Business Economics Case Analysis: “No Frills” Air Fares Distinguish between the demand curves for National Airlines, Eastern Airlines and the Airlines industry. The above analysis requires an understanding of: (i) Why is the demand curve downward sloping? (ii) Can price have the same effect on the demand between the firms and at industry level? (iii) What would be the effect of changes in income and other prices on the demand curve of a firm? iv) Calculate the price elasticity of demand for National and Eastern Airlines. (v) Which elasticity measurement (Point vs. Arc) is appropriate for National and Eastern Airline? Explain “No Frills” Air Fares As the 1974-1975 recession made inroads into passenger traffic loads of the major airlines, National Airlines persuaded the Civil Aeronautics Board (CAB) to let it try an experiment with a discount of as much as 35 % from normal coach fares on certain of its regularly scheduled routes.
National, in an effort to build up its load factor, tied its discount fare proposal to the offering of “no frills” service during the flight, including doing away with complimentary meals, snacks, soft drinks, and coffee so as to reduce costs and partially offset the lower-priced fares. However, passengers using the “no frills” plan could selectively purchase these items in-flight if they wished. The no frills fares were offered only Mondays through Thursdays. The CAB gave the go-ahead to National to experiment with the no frills fare, with the proviso that National study the plan and report back at a later date.
Eastern Airlines and Delta Airlines, both competitors of National on some of the routes where National proposed to implement no frills fares, were also permitted to use the discount fares for a trial period. In its report to the CAB on the results of the no frills approach, National maintained that 56 % of the 133,000 passengers who used its no frills fare from mid- April through June 30, 1975, were enticed to travel by air because of the discount fare plan. According to National, the new passenger traffic generated by discount fares increased its revenues by $4 million during that period.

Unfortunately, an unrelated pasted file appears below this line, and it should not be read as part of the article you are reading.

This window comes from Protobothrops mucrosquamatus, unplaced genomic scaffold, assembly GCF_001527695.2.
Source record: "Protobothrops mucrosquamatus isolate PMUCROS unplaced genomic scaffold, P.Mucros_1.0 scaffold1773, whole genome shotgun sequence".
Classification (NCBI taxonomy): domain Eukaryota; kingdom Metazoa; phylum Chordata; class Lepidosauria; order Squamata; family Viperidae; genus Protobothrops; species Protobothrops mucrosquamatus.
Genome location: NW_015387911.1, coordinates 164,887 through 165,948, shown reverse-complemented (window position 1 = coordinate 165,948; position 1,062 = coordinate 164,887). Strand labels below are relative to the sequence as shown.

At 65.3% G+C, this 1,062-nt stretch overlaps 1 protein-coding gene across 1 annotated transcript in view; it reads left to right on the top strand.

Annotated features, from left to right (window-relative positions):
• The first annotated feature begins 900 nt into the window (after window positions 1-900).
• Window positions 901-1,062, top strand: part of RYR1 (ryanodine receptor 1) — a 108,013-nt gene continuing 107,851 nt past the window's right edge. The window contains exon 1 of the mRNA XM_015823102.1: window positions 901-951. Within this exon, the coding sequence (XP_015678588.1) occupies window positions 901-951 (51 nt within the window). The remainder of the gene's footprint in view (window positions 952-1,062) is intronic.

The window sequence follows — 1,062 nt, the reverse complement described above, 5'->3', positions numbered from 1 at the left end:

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National said that its figures were based upon an on-board survey of 13,500 passengers and presented one of the most exhaustive studies ever conducted for a CAB investigation. J. Dan Brock, vice president for marketing for National Airlines, was quoted at a news conference as saying that the fare had been an “unqualified success,” had created a new air-travel market, and had generated more than twice the volume of new passengers required to offset revenue dilution caused by regular passengers switching to the lower fare.
He said the stimulus of the fare gave National a net traffic gain of 74,000 passengers during the initial 21/2 – month trail. But he also cautioned that the success claims he was making for the no frills fare did not mean that low fares were the answer to the airline industry’s excess capacity problems. Yet Brock did go so far as to state that “what no frills has proved… is that a properly conceived discount fare, offered at the right time in the right markets with the right controls, can help airlines hurdle traditionally soft traffic period. Eastern Airlines reported a much different experience. Eastern said its studies showed that only 14 % of the 55,200 of its passengers who used a no frills fare between mid-April and May 31 represented newly generated traffic, with the remaining 86 % representing passengers diverted from higher fares who would have flown anyway. It said that the effect of the fare in the six major markets it studied was a net loss in revenue to Eastern of $ 543,000 during the initial 11/2 months.
At the same time Eastern attacked the credibility of the National Airlines’ survey, noting that its own data were based upon an exhaustive and scientific blind telephone survey among persons who did not know the purpose and sponsor of the survey. Eastern claimed that this type of study was more apt to produce unbiased results that National’s on-board surveys.
Other airlines joined Eastern in challenging National’s survey results in the CAB’s hearing to decide whether the no frills fares should continue to be allowed. Delta Airlines, for example, claimed that the no frills fare did not even come close to offsetting the dilution its experienced in revenues. Other airline officials observed that while National Airlines might have succeeded through its heavy promotion of the no frills fares in diverting some business from ther carriers, they felt that National‘s claims of generating many passengers who otherwise would not have flown were “preposterous. ” Those airlines in direct competition with National on the routes where the discount fares were tried were vehemently opposed to continuing the discounts. In their view the no frills approach constituted “economic nonsense. ” They announced a policy of matching National’s discount fare only where forced to for competitive reasons.
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